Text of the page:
Everton winger Alex Iwobi is happier with his football than he has been for a long time – even if new manager Sean Dyche’s methods have left him too tired to get off the sofa.
The 26-year-old, who said talks over a new contract are looking “positive”, has been one the club’s best performers over the last 18 months.
But as he begins life under a fifth different permanent boss at Goodison Park since arriving in 2019, the Nigeria international knows he cannot rest on his laurels after he and the squad were given an early indication of the rewards Dyche’s approach to the physical side of the game can bring following the victory over Premier League leaders Arsenal last weekend.
“Of course it has been tough for the past three years – it wasn’t a great start when I signed – but I’m probably the happiest I’ve been for a while,” said Iwobi.
“I am consistently playing a lot of football and especially at Everton, it’s a very good club with a lot of history in the Premier League.
“I am happy, I just hopefully can maintain that and keep going.”
Dyche moved Iwobi out wide from the central role he occupied under Lampard but the player insists having to readjust is not a problem for him.
“Where I am fortunate is that I have had different positions to adapt to,” he added.
“I have played everywhere since I was a kid, bar centre-back, so no matter what role I have been asked to play I have learned and adapted quickly.
“Sometimes I haven’t even known where I am going to playing even in training. I’m back out wide with this manager but wherever he wants me to play I will try.
“At the end of the day, it’s for the team to get the best results. It doesn’t faze me too much.”
After more than three months without a victory the relegation-threatened club felt the full effect of a new manager bounce with a win over the Gunners just five days after Dyche took over.
During that game the team as a whole ran far more than they had under previous boss Frank Lampard, whom Iwobi credits with restoring his confidence.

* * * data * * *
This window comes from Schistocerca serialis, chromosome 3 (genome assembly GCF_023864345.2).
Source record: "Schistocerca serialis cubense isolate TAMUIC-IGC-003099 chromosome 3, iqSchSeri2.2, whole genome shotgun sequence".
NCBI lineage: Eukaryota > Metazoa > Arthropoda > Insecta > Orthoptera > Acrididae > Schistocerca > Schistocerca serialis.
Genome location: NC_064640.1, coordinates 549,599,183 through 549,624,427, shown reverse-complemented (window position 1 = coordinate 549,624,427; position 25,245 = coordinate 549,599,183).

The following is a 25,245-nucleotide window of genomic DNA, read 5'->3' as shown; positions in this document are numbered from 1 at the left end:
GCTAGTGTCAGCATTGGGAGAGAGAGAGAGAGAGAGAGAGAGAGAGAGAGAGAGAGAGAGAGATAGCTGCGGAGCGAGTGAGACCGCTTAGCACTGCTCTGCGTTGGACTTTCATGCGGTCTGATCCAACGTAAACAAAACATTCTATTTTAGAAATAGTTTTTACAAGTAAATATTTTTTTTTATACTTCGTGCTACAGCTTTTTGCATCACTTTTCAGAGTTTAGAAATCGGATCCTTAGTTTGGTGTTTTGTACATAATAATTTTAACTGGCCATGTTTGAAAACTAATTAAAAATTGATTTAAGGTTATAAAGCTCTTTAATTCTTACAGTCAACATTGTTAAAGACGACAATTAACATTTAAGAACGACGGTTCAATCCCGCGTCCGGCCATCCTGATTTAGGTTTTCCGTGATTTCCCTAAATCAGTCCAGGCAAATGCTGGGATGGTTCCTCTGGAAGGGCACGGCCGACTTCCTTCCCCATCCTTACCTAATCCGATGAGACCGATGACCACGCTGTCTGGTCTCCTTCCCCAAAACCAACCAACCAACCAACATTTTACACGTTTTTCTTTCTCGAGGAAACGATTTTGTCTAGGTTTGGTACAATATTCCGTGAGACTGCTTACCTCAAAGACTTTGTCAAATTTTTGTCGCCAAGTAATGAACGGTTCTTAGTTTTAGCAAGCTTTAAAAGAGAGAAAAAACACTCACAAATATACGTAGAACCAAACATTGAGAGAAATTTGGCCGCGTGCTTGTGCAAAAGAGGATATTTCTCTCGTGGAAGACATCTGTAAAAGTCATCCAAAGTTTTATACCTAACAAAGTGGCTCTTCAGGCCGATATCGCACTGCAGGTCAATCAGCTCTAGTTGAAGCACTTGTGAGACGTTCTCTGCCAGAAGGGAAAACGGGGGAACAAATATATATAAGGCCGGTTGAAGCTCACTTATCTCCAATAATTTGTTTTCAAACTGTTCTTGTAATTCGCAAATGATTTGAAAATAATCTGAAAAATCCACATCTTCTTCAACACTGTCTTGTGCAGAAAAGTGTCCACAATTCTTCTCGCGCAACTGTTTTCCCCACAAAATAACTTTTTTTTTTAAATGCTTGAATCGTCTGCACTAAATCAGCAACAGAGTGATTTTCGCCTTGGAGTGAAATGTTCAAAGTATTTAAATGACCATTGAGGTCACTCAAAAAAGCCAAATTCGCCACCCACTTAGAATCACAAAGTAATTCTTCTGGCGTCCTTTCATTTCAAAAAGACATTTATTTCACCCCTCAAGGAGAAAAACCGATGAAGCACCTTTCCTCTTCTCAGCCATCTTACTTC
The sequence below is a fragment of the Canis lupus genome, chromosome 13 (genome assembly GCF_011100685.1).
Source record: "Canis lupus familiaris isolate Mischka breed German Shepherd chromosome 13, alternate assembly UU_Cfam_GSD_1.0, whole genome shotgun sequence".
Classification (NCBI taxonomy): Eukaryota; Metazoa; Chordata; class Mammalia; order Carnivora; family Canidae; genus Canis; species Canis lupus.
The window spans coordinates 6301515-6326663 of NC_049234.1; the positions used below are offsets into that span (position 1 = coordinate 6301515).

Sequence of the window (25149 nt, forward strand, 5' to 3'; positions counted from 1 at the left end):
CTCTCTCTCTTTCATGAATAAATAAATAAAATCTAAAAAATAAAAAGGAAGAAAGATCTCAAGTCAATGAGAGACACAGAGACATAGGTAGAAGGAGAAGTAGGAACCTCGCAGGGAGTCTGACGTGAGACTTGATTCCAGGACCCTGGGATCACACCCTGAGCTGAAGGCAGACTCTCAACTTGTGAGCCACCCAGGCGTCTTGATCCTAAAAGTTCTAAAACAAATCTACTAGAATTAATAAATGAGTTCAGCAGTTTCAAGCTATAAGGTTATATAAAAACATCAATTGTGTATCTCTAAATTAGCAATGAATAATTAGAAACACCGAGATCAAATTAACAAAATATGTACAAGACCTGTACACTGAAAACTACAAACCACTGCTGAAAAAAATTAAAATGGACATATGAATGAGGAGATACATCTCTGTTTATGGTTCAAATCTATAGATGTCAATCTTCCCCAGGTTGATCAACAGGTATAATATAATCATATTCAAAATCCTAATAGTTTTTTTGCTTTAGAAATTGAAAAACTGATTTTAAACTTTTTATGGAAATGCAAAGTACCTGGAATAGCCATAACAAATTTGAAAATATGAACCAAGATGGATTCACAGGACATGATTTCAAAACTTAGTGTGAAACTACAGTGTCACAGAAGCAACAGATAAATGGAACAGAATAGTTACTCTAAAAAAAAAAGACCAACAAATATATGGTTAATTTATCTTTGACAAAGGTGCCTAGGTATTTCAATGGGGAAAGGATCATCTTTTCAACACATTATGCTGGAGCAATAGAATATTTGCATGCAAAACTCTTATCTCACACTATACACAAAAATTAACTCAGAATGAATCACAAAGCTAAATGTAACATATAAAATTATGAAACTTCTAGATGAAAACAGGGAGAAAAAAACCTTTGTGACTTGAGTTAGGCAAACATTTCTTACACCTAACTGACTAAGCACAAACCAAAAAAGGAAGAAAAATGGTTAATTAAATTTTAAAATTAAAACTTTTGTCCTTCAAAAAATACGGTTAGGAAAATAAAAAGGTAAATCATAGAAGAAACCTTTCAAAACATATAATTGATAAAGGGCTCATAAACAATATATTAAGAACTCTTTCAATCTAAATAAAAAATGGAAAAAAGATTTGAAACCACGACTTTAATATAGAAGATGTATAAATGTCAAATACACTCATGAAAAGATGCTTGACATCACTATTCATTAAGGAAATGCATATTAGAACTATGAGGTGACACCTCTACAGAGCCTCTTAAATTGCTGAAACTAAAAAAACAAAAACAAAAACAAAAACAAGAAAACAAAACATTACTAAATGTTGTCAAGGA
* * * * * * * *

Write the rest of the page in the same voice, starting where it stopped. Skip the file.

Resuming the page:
That switch to full-blooded commitment on the pitch, allied to some typically no-nonsense rules on the training ground instigated by the former Clarets manager, is already having an effect.
Asked how he celebrated the night of the long-awaited win, Iwobi said: “I was shattered. I stayed at home recovering. I couldn’t move. When I got back I was slumped on my sofa.
“Everyone has to do a lot of selfless work for the team. It’s something we have tapped into and we were able to get a result against Arsenal.
“They were our best running stats of the season and we have set a standard that we have to continue to meet.
“Maybe it is a shift in mindset. Now we know we can do it, we should have been able to do it before.”
One of the first rules Dyche instigated was the wearing of match-applicable attire in training, dispensing with ankle socks and reintroducing shin pads.
“I love a snood, I cannot lie, I love a snood. And I love doing this with my hands (pulling his shirt sleeves over hands). I do it as a comfort thing but he says, ‘hands out of sleeves’. You have to change really quick otherwise he is on to you.”
Everton head to Anfield on Monday for the 242nd Merseyside derby as Dyche’s supposed difficult start continues but Iwobi sees it as an opportunity.
“Even though Liverpool aren’t doing too well at the moment and neither are we so it’s another game that if we make a statement there we can push on again,” he said.